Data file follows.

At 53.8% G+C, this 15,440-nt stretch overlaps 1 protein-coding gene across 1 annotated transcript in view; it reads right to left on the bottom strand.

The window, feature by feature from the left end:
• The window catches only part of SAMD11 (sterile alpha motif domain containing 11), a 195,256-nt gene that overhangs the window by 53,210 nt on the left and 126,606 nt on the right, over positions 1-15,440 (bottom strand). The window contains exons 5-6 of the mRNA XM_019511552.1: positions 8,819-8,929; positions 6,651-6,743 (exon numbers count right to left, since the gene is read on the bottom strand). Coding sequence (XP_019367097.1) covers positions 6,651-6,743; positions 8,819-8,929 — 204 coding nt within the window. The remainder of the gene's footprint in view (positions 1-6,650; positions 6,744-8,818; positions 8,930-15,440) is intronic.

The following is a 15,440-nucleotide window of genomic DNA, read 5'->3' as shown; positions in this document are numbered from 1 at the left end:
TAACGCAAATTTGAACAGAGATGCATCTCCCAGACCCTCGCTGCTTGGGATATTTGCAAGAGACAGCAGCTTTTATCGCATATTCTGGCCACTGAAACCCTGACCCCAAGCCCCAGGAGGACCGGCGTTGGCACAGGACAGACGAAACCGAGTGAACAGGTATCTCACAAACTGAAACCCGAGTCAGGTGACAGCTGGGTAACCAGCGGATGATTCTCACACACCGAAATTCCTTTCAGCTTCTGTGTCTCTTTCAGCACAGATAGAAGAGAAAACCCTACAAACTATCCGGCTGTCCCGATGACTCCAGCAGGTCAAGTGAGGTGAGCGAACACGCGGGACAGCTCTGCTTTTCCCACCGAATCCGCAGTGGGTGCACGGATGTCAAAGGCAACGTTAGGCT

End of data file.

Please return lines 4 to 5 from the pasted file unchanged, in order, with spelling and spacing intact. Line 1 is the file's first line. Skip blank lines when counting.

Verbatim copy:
The following is a 15,440-nucleotide window of genomic DNA, read 5'->3' as shown; positions in this document are numbered from 1 at the left end:
TAACGCAAATTTGAACAGAGATGCATCTCCCAGACCCTCGCTGCTTGGGATATTTGCAAGAGACAGCAGCTTTTATCGCATATTCTGGCCACTGAAACCCTGACCCCAAGCCCCAGGAGGACCGGCGTTGGCACAGGACAGACGAAACCGAGTGAACAGGTATCTCACAAACTGAAACCCGAGTCAGGTGACAGCTGGGTAACCAGCGGATGATTCTCACACACCGAAATTCCTTTCAGCTTCTGTGTCTCTTTCAGCACAGATAGAAGAGAAAACCCTACAAACTATCCGGCTGTCCCGATGACTCCAGCAGGTCAAGTGAGGTGAGCGAACACGCGGGACAGCTCTGCTTTTCCCACCGAATCCGCAGTGGGTGCACGGATGTCAAAGGCAACGTTAGGCT